SAN FRANCISCO—Women, older patients, and patients with cerebrovascular disease who have small renal tumors are more likely to undergo radical nephrectomy of the affected kidney than partial nephrectomy, according to a retrospective study presented at the 2008 Genitourinary Cancers Symposium (abstract 387).
“Just as lumpectomy can be less invasive but as effective as mastectomy for treating breast cancer, people with kidney cancer should be aware that partial nephrectomy is not only an option, but may be a better option than radical nephrectomy in many circumstances because it may help preserve kidney function in patients with renal tumors,” said lead author William Huang, MD, assistant professor of urologic oncology, New York University School of Medicine.
The incidence of renal tumors has been rising steadily for several decades, largely due to the incidental finding of these small tumors during imaging procedures for other reasons, Dr. Huang said at a press conference.
Using SEER data from 1995 through 2002, the investigators identified patients with small renal tumors (4 cm or less): 2,547 of these patients (81%) underwent radical nephrectomy and 556 (19%) had partial nephrectomy. These data were linked to Medicare claims to analyze preoperative factors that might influence surgical choice.
They found that patients who had partial nephrectomy were more likely to be younger, male, married, and treated at a later date during the study period, which may mean that the prevalence of partial nephrectomy is slowly increasing, Dr. Huang said.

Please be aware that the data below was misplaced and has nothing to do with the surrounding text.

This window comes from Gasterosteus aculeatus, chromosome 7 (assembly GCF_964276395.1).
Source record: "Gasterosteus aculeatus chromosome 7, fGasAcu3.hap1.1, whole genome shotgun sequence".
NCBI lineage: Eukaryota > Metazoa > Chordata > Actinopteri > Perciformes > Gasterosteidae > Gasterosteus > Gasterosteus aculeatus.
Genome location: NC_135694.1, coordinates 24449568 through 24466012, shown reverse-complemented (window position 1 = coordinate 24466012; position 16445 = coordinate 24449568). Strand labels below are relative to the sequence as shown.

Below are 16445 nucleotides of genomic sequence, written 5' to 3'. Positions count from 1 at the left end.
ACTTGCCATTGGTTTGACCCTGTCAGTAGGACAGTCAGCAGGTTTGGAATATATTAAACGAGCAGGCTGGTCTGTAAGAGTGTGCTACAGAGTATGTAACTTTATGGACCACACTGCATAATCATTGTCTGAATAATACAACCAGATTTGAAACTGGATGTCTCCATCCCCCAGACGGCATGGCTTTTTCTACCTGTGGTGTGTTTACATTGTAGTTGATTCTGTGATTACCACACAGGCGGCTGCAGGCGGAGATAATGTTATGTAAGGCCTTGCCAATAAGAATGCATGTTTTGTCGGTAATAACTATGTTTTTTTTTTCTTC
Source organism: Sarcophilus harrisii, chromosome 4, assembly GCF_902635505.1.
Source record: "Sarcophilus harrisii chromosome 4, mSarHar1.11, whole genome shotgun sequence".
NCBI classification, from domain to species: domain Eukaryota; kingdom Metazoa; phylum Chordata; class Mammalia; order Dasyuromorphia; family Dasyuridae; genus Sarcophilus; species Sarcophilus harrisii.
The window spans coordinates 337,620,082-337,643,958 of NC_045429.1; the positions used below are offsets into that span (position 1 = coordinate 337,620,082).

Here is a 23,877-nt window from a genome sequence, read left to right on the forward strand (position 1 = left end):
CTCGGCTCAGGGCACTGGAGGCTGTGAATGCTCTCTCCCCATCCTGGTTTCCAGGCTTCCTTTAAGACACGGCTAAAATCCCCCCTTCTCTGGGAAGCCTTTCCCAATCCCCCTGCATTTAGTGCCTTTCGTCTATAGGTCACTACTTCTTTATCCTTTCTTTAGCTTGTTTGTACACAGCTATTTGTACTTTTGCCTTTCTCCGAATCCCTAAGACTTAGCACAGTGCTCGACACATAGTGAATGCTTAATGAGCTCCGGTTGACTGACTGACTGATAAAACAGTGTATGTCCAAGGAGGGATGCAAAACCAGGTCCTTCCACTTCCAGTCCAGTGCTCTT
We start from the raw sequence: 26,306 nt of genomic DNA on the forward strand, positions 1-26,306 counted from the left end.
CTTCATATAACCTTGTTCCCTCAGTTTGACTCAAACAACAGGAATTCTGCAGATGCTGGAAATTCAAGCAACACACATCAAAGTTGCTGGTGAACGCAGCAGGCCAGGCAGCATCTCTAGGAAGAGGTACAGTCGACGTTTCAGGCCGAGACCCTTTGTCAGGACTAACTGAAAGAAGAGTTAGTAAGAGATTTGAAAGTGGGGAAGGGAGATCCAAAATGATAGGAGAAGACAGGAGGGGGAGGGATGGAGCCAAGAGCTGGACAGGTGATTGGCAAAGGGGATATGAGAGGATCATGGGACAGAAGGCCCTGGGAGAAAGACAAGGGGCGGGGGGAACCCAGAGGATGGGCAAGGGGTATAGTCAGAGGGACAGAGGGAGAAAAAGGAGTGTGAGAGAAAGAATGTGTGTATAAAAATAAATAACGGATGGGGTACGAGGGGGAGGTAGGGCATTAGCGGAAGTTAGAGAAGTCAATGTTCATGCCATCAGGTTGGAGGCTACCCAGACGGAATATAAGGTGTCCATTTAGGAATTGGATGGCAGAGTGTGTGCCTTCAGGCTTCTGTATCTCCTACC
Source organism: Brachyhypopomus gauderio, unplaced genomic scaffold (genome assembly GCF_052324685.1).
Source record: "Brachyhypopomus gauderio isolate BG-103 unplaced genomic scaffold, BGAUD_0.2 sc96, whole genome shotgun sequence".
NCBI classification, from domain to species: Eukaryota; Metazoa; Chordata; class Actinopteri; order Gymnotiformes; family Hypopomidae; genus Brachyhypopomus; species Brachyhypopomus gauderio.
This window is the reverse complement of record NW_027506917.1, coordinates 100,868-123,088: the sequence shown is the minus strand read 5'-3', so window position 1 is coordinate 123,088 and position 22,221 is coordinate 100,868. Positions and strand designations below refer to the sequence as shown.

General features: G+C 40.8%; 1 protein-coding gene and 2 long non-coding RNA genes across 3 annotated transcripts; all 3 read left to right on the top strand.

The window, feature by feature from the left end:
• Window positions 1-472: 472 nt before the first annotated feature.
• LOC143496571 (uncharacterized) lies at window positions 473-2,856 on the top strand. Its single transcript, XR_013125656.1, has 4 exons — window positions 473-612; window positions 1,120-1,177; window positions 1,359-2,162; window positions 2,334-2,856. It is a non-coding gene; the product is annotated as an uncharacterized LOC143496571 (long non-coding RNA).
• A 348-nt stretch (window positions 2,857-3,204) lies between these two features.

Women, older patients, and those with cerebrovascular disease were less likely to have partial nephrectomy. For example, 20.5% of men and 22.4% of patients aged 66 to 69 had partial nephrectomy, compared with 16% of women and 7.1% of patients aged 85 and older.
There were no differences in the type of surgery based on geographical location, economic level, or race.
Why the preference?
Dr. Huang speculated that surgeons may prefer radical nephrectomy over partial nephrectomy because it is technically less challenging to perform and has a lower risk of complications. For these reasons, surgeons may believe that the procedure is a better option for older patients and those with cerebrovascular disease in the postoperative period. But in the long run, he said, these patients may have worsened kidney function after radical nephrectomy, resulting in serious long-term consequences.
At a press briefing, Howard M. Sandler, MD, of the University of Michigan Health System, Ann Arbor, commented: “The main rationale of partial nephrectomy is to preserve as much kidney function as possible, because as we get older, we’ll need as much kidney function as we can get.”
The bias toward radical nephrectomy in women is less clear, Dr. Huang said, but may be based on the way surgeons interpret preoperative laboratory tests that may suggest women have better renal function than they actually do.
At the meeting, Dr. Huang also presented data on morbidity and mortality with radical vs partial nephrectomy, using the same patient cohort (abstract 366). Adjusting for 15 preoperative demographic and comorbid variables, radical nephrectomy was associated with an increased risk of mortality (HR 1.38, P = .002), he reported.
“Partial nephrectomy continues to be underutilized for small renal tumors, and is not even offered to all subpopulations of patients,” Dr. Huang concluded. “Increased education and training in partial nephrectomy is needed to reverse this trend.”